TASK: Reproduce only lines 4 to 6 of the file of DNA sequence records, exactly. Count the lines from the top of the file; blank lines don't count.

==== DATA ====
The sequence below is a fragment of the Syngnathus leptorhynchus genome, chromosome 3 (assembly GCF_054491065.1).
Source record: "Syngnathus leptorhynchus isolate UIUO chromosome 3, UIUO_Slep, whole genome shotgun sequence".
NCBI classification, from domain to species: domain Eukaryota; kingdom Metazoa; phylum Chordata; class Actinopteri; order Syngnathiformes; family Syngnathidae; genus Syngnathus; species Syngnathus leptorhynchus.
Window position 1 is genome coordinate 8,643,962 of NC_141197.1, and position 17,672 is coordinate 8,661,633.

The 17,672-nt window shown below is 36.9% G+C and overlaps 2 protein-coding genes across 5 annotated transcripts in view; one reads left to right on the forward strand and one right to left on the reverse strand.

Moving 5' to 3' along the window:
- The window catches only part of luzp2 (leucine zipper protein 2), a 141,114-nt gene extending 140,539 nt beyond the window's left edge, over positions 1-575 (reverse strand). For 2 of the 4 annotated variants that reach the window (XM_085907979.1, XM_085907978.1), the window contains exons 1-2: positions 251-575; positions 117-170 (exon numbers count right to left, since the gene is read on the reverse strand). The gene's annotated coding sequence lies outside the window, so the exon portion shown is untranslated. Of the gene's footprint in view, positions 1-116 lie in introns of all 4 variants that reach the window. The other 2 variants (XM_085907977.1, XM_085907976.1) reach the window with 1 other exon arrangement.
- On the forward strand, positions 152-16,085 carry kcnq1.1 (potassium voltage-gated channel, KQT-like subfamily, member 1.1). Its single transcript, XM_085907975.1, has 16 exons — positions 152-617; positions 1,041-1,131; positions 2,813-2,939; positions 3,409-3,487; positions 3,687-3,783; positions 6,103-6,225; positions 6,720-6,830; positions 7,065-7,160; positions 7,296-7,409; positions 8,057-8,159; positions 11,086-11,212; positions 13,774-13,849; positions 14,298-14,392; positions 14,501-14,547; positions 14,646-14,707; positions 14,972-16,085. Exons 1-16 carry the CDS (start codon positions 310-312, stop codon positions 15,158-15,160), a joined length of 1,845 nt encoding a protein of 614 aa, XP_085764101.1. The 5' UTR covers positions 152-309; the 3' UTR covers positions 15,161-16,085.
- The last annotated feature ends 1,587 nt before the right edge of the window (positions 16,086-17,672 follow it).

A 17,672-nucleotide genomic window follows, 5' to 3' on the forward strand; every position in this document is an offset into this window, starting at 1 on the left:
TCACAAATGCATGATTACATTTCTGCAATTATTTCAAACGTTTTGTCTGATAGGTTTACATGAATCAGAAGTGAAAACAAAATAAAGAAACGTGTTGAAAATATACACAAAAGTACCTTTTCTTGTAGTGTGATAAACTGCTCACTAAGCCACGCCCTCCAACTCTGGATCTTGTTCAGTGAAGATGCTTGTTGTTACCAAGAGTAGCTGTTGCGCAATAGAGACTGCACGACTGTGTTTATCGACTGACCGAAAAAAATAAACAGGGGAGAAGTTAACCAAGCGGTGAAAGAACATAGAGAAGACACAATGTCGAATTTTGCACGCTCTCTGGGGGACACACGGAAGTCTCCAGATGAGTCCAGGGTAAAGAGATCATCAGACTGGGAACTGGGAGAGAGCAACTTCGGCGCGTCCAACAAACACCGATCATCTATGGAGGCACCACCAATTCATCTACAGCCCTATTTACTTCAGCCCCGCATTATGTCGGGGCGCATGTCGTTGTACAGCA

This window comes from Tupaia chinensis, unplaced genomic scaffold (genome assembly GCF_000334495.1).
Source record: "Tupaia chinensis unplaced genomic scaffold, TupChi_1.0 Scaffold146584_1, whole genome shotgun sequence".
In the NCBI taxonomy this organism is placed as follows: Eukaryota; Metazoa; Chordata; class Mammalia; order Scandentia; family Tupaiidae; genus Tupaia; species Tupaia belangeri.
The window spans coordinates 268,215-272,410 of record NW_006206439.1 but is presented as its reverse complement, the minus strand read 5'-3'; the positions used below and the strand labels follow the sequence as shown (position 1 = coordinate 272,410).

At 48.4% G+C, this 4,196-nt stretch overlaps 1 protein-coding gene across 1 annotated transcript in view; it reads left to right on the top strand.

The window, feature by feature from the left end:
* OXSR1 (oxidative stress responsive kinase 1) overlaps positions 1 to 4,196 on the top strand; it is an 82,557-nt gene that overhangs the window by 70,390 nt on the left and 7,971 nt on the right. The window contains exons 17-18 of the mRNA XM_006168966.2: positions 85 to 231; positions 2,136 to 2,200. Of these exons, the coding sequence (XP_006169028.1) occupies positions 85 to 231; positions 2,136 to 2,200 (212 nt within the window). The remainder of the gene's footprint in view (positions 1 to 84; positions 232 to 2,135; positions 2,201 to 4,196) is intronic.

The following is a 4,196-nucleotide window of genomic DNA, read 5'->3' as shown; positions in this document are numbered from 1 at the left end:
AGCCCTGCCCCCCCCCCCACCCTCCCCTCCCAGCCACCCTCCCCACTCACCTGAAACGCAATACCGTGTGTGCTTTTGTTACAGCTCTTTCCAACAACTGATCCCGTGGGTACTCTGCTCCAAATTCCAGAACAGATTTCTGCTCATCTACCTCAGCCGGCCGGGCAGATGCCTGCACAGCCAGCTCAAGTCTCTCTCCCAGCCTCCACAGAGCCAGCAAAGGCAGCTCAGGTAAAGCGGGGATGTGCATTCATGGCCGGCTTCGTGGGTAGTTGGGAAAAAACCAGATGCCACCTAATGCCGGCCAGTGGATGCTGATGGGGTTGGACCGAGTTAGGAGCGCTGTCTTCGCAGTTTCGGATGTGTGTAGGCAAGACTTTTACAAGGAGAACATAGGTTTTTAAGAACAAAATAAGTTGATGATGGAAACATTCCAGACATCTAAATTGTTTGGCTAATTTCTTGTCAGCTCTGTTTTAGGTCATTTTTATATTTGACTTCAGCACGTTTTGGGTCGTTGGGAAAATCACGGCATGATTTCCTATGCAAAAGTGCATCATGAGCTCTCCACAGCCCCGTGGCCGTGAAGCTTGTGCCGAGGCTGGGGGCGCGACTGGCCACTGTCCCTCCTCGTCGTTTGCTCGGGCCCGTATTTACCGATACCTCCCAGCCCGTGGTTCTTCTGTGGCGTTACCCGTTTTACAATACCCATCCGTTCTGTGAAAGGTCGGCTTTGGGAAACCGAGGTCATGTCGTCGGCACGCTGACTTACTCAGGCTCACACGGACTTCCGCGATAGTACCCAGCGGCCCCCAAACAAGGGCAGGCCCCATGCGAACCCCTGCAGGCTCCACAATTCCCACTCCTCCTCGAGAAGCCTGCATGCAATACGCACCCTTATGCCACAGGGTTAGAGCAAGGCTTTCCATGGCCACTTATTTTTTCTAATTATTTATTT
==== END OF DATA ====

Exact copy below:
Window position 1 is genome coordinate 8,643,962 of NC_141197.1, and position 17,672 is coordinate 8,661,633.

The 17,672-nt window shown below is 36.9% G+C and overlaps 2 protein-coding genes across 5 annotated transcripts in view; one reads left to right on the forward strand and one right to left on the reverse strand.

Moving 5' to 3' along the window: